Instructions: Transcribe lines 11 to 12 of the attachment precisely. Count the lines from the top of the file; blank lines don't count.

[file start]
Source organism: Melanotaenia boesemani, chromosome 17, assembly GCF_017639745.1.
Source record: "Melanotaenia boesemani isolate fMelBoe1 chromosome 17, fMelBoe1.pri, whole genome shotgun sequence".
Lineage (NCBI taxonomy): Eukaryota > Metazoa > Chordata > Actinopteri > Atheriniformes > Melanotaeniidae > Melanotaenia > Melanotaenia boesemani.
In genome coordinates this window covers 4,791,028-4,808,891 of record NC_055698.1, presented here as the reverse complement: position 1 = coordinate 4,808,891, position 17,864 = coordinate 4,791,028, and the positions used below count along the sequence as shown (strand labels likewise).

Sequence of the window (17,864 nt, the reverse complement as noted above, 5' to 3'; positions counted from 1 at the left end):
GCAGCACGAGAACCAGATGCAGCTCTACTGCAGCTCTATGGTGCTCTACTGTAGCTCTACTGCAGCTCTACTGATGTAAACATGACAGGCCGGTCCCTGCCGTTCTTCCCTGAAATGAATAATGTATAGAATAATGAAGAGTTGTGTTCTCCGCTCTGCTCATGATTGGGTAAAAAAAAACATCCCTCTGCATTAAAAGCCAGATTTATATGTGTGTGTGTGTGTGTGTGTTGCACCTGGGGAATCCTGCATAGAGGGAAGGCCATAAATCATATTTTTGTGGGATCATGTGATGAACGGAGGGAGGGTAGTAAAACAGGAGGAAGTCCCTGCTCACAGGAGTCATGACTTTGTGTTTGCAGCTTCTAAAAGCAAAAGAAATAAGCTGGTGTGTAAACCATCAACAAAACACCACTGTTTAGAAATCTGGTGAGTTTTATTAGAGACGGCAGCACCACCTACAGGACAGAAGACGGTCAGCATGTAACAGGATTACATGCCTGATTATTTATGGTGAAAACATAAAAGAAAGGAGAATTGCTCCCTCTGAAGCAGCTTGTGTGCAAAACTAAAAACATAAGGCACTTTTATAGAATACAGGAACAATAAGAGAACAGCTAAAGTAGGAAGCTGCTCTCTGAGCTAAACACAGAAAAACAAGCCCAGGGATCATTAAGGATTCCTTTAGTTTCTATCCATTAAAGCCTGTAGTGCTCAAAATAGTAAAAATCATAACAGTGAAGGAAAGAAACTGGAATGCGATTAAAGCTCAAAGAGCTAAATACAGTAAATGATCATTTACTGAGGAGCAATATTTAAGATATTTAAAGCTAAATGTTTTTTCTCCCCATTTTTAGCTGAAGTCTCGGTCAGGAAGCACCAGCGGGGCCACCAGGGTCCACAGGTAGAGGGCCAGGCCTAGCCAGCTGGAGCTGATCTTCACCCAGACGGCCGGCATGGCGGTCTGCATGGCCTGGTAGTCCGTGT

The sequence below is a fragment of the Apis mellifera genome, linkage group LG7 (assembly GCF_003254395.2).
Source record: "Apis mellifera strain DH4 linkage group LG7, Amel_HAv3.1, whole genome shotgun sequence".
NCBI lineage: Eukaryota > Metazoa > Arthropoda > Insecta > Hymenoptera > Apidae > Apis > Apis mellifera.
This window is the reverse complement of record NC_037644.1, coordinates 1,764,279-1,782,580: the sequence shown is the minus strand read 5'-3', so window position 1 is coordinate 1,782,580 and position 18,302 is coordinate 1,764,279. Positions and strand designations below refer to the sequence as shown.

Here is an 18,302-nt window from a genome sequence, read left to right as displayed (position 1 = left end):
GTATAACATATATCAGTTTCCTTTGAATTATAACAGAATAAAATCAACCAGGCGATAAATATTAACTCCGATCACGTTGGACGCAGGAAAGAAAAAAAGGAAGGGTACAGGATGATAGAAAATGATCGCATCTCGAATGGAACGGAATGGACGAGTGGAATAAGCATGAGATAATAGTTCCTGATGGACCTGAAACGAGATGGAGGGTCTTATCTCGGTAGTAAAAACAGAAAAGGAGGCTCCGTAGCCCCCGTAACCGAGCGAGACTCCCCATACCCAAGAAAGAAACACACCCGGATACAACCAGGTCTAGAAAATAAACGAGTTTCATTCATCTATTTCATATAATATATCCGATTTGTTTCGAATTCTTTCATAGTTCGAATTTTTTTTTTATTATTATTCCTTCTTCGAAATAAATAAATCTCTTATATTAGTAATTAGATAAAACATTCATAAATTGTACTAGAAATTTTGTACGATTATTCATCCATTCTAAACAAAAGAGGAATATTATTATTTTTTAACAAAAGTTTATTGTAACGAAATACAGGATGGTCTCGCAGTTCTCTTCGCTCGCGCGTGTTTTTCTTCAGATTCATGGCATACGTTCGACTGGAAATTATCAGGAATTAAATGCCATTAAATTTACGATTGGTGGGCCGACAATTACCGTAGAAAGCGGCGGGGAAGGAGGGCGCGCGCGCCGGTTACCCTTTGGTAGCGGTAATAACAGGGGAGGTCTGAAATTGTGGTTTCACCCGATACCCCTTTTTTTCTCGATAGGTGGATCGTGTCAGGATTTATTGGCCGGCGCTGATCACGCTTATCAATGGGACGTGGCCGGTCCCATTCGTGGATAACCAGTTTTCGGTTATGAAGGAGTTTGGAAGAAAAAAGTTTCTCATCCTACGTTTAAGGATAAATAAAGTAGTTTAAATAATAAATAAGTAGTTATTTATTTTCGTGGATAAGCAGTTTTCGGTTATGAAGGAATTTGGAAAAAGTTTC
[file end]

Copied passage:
Here is an 18,302-nt window from a genome sequence, read left to right as displayed (position 1 = left end):
GTATAACATATATCAGTTTCCTTTGAATTATAACAGAATAAAATCAACCAGGCGATAAATATTAACTCCGATCACGTTGGACGCAGGAAAGAAAAAAAGGAAGGGTACAGGATGATAGAAAATGATCGCATCTCGAATGGAACGGAATGGACGAGTGGAATAAGCATGAGATAATAGTTCCTGATGGACCTGAAACGAGATGGAGGGTCTTATCTCGGTAGTAAAAACAGAAAAGGAGGCTCCGTAGCCCCCGTAACCGAGCGAGACTCCCCATACCCAAGAAAGAAACACACCCGGATACAACCAGGTCTAGAAAATAAACGAGTTTCATTCATCTATTTCATATAATATATCCGATTTGTTTCGAATTCTTTCATAGTTCGAATTTTTTTTTTATTATTATTCCTTCTTCGAAATAAATAAATCTCTTATATTAGTAATTAGATAAAACATTCATAAATTGTACTAGAAATTTTGTACGATTATTCATCCATTCTAAACAAAAGAGGAATATTATTATTTTTTAACAAAAGTTTATTGTAACGAAATACAGGATGGTCTCGCAGTTCTCTTCGCTCGCGCGTGTTTTTCTTCAGATTCATGGCATACGTTCGACTGGAAATTATCAGGAATTAAATGCCATTAAATTTACGATTGGTGGGCCGACAATTACCGTAGAAAGCGGCGGGGAAGGAGGGCGCGCGCGCCGGTTACCCTTTGGTAGCGGTAATAACAGGGGAGGTCTGAAATTGTGGTTTCACCCGATACCCCTTTTTTTCTCGATAGGTGGATCGTGTCAGGATTTATTGGCCGGCGCTGATCACGCTTATCAATGGGACGTGGCCGGTCCCATTCGTGGATAACCAGTTTTCGGTTATGAAGGAGTTTGGAAGAAAAAAGTTTCTCATCCTACGTTTAAGGATAAATAAAGTAGTTTAAATAATAAATAAGTAGTTATTTATTTTCGTGGATAAGCAGTTTTCGGTTATGAAGGAATTTGGAAAAAGTTTC